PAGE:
Key State Legislation to Watch
From biometric information protections to school security, here are six key policy and legislative topics that SIA is watching for our members in 2022.
With most 2022 state legislative sessions actively underway, the Security Industry Association (SIA) is tracking the introduction and movement of legislation on several key issues that could impact security systems integrators, product manufacturers and other companies providing safety and security solutions.
Video: State Legislation to Watch in 2022
In this video, our government relations team provides an overview of SIA's strategic advocacy priorities for 2022 and shares insight into critical legislative and policy developments affecting our members. Watch the video to learn more!
Domestic Content Requirements in Government Procurement
Known as “Buy American” or “Buy Local” polices, this legislation would impose domestic content restrictions and require state procurement officials to give contractual preference to certain products and materials manufactured in the United States or in a specific state. While most states that have such requirements limit these to iron and steel items, more recently some have considered extending the same requirements to manufactured products as well as their components, which would make it difficult or impossible to procure complex electronic security and life safety products supported by global supply chains.
Consumer Data Privacy
Privacy is important to the delivery and operation of security systems and services, and our members are committed to protecting personal data. Given the lack of congressional action on a nationwide data privacy framework, in 2022 a record number of legislatures are considering statewide requirements of varying scope and applicability. Some key issues for the security industry to watch are the company size and type thresholds at which requirements apply, as well as exceptions to certain requirements needed to ensure the functionality and benefit of certain security applications.
Biometric Information Protection Acts (BIPA)
Legislation emulating Illinois’ flawed and outdated Biometric Information Protection Act (BIPA) of 2008 continues to be introduced and considered in state legislatures in 2022. The most contentious feature of these proposals is the creating of a private right of action as an enforcement mechanism for its provisions. In Illinois, this has subjected businesses to a deluge of more than 1,000 class action lawsuits in a “sue and settle” environment where no harms must be proven. Rather than protecting consumers, this has made many advanced biometric technologies utilized in security applications unavailable in Illinois, a situation that could expand if BIPA-type laws are enacted in other states.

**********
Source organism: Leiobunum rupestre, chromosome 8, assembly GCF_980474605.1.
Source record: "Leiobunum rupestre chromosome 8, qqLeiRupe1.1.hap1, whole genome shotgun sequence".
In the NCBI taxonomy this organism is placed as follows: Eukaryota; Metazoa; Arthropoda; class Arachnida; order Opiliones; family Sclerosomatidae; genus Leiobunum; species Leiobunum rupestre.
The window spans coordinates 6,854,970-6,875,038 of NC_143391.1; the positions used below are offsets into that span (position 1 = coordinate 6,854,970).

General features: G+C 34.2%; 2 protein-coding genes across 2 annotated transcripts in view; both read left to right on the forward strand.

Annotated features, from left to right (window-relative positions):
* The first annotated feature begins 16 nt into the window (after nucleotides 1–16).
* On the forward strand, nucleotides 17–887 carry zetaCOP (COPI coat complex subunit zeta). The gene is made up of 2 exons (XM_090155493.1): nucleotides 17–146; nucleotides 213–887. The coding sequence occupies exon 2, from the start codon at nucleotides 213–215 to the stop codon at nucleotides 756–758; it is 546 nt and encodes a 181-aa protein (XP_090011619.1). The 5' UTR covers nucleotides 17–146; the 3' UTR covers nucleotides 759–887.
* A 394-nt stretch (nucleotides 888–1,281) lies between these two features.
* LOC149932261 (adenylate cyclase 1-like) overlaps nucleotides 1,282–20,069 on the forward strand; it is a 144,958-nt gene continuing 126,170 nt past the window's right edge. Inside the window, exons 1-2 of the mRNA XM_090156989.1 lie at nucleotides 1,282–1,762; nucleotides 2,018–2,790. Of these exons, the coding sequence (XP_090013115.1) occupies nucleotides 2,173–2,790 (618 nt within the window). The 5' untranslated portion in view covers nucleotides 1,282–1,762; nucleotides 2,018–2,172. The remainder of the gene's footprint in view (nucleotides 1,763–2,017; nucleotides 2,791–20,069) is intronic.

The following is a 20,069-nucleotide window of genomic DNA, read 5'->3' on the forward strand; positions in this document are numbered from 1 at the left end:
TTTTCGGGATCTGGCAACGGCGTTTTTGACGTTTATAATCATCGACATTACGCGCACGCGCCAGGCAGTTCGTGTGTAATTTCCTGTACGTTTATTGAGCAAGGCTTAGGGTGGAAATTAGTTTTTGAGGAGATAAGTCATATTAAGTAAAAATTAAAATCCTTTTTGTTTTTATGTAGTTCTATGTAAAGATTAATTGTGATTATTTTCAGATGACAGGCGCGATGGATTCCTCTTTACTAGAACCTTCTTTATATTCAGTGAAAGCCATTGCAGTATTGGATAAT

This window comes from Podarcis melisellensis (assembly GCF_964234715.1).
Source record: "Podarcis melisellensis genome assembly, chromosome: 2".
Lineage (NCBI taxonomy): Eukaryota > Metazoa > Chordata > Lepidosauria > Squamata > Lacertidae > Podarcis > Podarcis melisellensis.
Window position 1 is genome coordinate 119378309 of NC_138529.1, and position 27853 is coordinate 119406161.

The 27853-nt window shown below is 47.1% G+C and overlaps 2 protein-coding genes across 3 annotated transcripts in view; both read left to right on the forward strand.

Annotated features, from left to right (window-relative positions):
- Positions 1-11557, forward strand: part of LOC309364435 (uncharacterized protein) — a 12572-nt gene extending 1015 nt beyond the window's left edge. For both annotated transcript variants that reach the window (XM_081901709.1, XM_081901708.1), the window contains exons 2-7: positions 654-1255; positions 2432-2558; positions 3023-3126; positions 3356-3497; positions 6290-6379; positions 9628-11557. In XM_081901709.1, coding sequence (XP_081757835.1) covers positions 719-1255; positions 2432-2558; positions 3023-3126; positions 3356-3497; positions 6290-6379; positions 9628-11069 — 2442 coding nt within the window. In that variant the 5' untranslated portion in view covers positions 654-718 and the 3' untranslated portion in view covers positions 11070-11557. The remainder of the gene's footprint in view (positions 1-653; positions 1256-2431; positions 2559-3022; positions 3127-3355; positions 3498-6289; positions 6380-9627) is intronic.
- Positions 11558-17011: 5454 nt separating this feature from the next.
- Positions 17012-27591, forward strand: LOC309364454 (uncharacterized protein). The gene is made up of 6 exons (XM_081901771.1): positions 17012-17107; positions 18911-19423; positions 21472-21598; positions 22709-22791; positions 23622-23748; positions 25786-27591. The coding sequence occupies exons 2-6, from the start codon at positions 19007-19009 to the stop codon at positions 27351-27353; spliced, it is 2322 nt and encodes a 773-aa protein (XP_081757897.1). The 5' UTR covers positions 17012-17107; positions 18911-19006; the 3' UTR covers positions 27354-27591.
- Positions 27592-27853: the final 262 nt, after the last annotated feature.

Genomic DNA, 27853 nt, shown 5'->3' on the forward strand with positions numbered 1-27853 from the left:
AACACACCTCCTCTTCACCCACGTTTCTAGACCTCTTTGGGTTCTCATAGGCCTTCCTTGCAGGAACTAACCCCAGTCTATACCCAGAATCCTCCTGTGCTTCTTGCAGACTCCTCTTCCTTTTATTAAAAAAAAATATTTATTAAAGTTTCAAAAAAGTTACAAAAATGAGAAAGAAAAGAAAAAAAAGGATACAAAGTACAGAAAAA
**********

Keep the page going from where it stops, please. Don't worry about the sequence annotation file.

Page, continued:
Facial recognition technology is increasingly important to public safety and is also critical to the security field in applications that protect people, facilities and information. In 2022, most measures introduced would limit or regulate law enforcement use of the technology, though in several states the measures would more broadly restrict other government applications as well. SIA supports taking legislative steps that align with our principles on privacy and effective implementation, ensuring use facial recognition technology is only used in bounded, lawful and nondiscriminatory ways that benefit society and are constitutionally sound; however, outright bans, as opposed to more targeted policymaking, all too often throw out beneficial applications without considering the outcomes.
Widespread adoption of proven, effective school safety programs and practices is more important now than ever. State legislatures continue to consider measures that support this goal through additional funding and, in some cases, prescribing specific security features. As more school districts seek to evaluate and enhance the safety of K-12 facilities, SIA endorses the work of the Partner Alliance for Safer Schools (PASS), which has brought together expertise from the education, public safety and industry communities to create the PASS School Safety and Security Guidelines.
Certification and Licensing
A highly trained, licensed and skilled workforce is critical to the security industry, especially in security and life safety systems installation and maintenance. Of interest to the industry is legislation that would impact what qualifications, certifications and licensure companies can or must require. For example, the industry depends on a sound state and local licensing structure appropriate for low-voltage work involving security and life safety systems.
SIA will be engaging policymakers on these and other issues throughout 2022 and updating members on developments as they emerge. If you have any feedback or would like to follow these issues more closely, please contact Drake Jamali, SIA manager of government relations, at email@example.com.